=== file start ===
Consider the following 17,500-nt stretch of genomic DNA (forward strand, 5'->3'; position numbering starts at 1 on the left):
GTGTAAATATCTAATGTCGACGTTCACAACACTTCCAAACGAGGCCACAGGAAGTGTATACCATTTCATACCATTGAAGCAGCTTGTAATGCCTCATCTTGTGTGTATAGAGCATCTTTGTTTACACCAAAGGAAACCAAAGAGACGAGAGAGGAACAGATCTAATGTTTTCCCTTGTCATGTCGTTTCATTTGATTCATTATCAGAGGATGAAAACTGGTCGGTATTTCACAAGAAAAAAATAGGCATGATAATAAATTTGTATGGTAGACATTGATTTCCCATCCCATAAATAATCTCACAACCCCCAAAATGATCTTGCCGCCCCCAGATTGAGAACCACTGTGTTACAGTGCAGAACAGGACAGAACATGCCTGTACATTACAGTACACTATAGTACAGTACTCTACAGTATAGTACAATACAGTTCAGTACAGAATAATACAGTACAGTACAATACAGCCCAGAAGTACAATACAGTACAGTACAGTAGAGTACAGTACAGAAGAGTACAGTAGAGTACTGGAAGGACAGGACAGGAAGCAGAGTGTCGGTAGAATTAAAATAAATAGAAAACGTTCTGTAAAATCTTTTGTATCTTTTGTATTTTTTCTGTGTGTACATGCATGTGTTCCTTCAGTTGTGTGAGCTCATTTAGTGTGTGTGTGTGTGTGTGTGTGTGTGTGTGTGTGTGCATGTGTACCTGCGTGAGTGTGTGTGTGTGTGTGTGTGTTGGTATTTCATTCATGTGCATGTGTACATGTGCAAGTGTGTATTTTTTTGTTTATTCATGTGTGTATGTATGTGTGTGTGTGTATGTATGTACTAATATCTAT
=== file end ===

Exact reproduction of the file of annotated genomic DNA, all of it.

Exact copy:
Consider the following 17,500-nt stretch of genomic DNA (forward strand, 5'->3'; position numbering starts at 1 on the left):
GTGTAAATATCTAATGTCGACGTTCACAACACTTCCAAACGAGGCCACAGGAAGTGTATACCATTTCATACCATTGAAGCAGCTTGTAATGCCTCATCTTGTGTGTATAGAGCATCTTTGTTTACACCAAAGGAAACCAAAGAGACGAGAGAGGAACAGATCTAATGTTTTCCCTTGTCATGTCGTTTCATTTGATTCATTATCAGAGGATGAAAACTGGTCGGTATTTCACAAGAAAAAAATAGGCATGATAATAAATTTGTATGGTAGACATTGATTTCCCATCCCATAAATAATCTCACAACCCCCAAAATGATCTTGCCGCCCCCAGATTGAGAACCACTGTGTTACAGTGCAGAACAGGACAGAACATGCCTGTACATTACAGTACACTATAGTACAGTACTCTACAGTATAGTACAATACAGTTCAGTACAGAATAATACAGTACAGTACAATACAGCCCAGAAGTACAATACAGTACAGTACAGTAGAGTACAGTACAGAAGAGTACAGTAGAGTACTGGAAGGACAGGACAGGAAGCAGAGTGTCGGTAGAATTAAAATAAATAGAAAACGTTCTGTAAAATCTTTTGTATCTTTTGTATTTTTTCTGTGTGTACATGCATGTGTTCCTTCAGTTGTGTGAGCTCATTTAGTGTGTGTGTGTGTGTGTGTGTGTGTGTGTGTGTGTGCATGTGTACCTGCGTGAGTGTGTGTGTGTGTGTGTGTGTTGGTATTTCATTCATGTGCATGTGTACATGTGCAAGTGTGTATTTTTTTGTTTATTCATGTGTGTATGTATGTGTGTGTGTGTATGTATGTACTAATATCTAT